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Can Tesco chief executive Sir Terry Leahy hold his own with David Bowie, Charlie Sheen, Gloria Estefan and Big Bird from Sesame Street?
Tesco is to set up shop at 7021 Hollywood Boulevard, in a building that overlooks the famous names celebrated in pavement stars on the Hollywood Walk of Fame. It is also just a block from the Kodak Theater, site of the annual Oscar ceremonies.
The store’s location, amid crowds of tourists in once sleazy but steadily improving Hollywood, is likely to make it the star of Tesco’s US venture, a network of Fresh & Easy mini-supermarkets.
So far, the FT has identified slightly more than 50 new store locations, most of them in the far less glamorous suburbs of Los Angeles, San Diego, Phoenix and Las Vegas.
Tesco has also established a presence in Colorado, leading to speculation that it may start accumulating land there for the next stage of its US venture, on which it has said it will invest up to £250m a year.
The Hollywood store will be on the ground floor of the Galaxy building, a former multiplex cinema and shopping complex. Its current tenants include an LA Fitness gym, a discount shoe store and the Knitting Factory jazz club.
Josh Williams, editor at the Curbed LA real estate blog that spotted the news, says the Galaxy complex “has a lot of foot traffic from tourists”. But it is, he adds, a good distance from new upmarket residential buildings that are part of the area’s renaissance.
“I’m not sure how they’re going to get the locals to actually fight the tourist crowds and traffic to get to the store,” he says.
Tesco will not be the first British retailer to target the boulevard of dreams – a giant Virgin Megastore opened in a shopping complex adjacent to the Kodak Theater in 2005.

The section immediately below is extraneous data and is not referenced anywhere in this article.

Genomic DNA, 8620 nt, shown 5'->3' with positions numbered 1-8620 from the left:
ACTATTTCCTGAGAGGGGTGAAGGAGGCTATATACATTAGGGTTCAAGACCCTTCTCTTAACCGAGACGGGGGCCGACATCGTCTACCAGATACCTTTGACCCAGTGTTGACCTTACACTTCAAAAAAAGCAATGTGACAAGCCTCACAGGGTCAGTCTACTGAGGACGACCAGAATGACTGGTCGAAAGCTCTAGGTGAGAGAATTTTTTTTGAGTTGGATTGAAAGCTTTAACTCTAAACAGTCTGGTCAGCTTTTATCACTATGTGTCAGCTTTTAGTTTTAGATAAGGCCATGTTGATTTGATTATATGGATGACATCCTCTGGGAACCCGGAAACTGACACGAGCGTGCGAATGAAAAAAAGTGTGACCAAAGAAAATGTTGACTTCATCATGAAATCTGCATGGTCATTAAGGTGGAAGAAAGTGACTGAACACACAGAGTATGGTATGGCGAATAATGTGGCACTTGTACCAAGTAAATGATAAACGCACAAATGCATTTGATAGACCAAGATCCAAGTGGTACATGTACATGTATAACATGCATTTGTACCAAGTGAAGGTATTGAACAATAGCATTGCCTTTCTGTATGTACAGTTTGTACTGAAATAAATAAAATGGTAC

But Tesco must be hoping that its store doesn’t go the way of another former tenant, the Hollywood Entertainment Museum, a collection of TV and cinema memorabilia including Star Trek and Cheers sets, which closed last year.
Australian property group comes to Britain, messes up big project: Multiplex, right?
Yes. But now also Lend Lease, which on Wednesday reported a hit to profits from delays at its £382m Manchester Joint Hospitals Project scheme. The group’s construction arm has taken a £48m write-down.
Imminent news of a big housing contract at Stratford City, east London, should mitigate the pain.
Les jeux sont faits
Fouad al-Zayat, a Syrian-born businessman and gambler, was ordered on Wednesday to pay a £2m debt to Aspinall’s Club.
The High Court judgment related to an occasion in 2000 when al-Zayat was in a dispute about croupiers at the London casino.
Over 12 years, according to the judgment, al-Zayat visited Aspinall’s more than 600 times, buying more than £91m in gaming tokens and losing more than £23m.
Al-Zayat also figured this week in courtroom news from across the Atlantic.
It was revealed in the trial of an aide to former Republican congressmen Bob Ney, that Ney had kept thousands of dollars from al-Zayat in a safe in his office. The fund was made public when the aide, William Heaton, pleaded guilty to conspiracy.
In his own trial for corruption, Ney – who was sentenced in January to 30 months in prison – admitted accepting accommodation, flights and gambling chips from al-Zayat.
What better than a night out to take minds off Tuesday’s stock market carnage in the mid-cap sector? That was the challenge of Wednesday night’s M&A awards organised by M&A Magazine. And the choice of personality of the year – Patrick McKenna of Ingenious Media – could be counted on to lift spirits.
McKenna, former chief executive of Lord Lloyd-Webber’s Really Useful Group, set up Ingenious in 1998. He co-brokered Robbie Williams’ £80m recording deal with EMI.
Julian Walker is putting a Hogarth in the place of his Gainsborough.
Walker, one of the Gainsborough trio that decided to dissolve their financial PR firm, starts on March 1 as a director of the rival company that also bears an artist’s name. His colleagues Andy Cornelius and Duncan Murray had already gone to College Hill.
Walker’s new employer was officially named after Hogarth House, next door to which the founders did their plotting to set up the firm in 1997. But managing partner John Olsen says, in truth, his wife thought of the name while stuck in west London traffic at the Hogarth roundabout.
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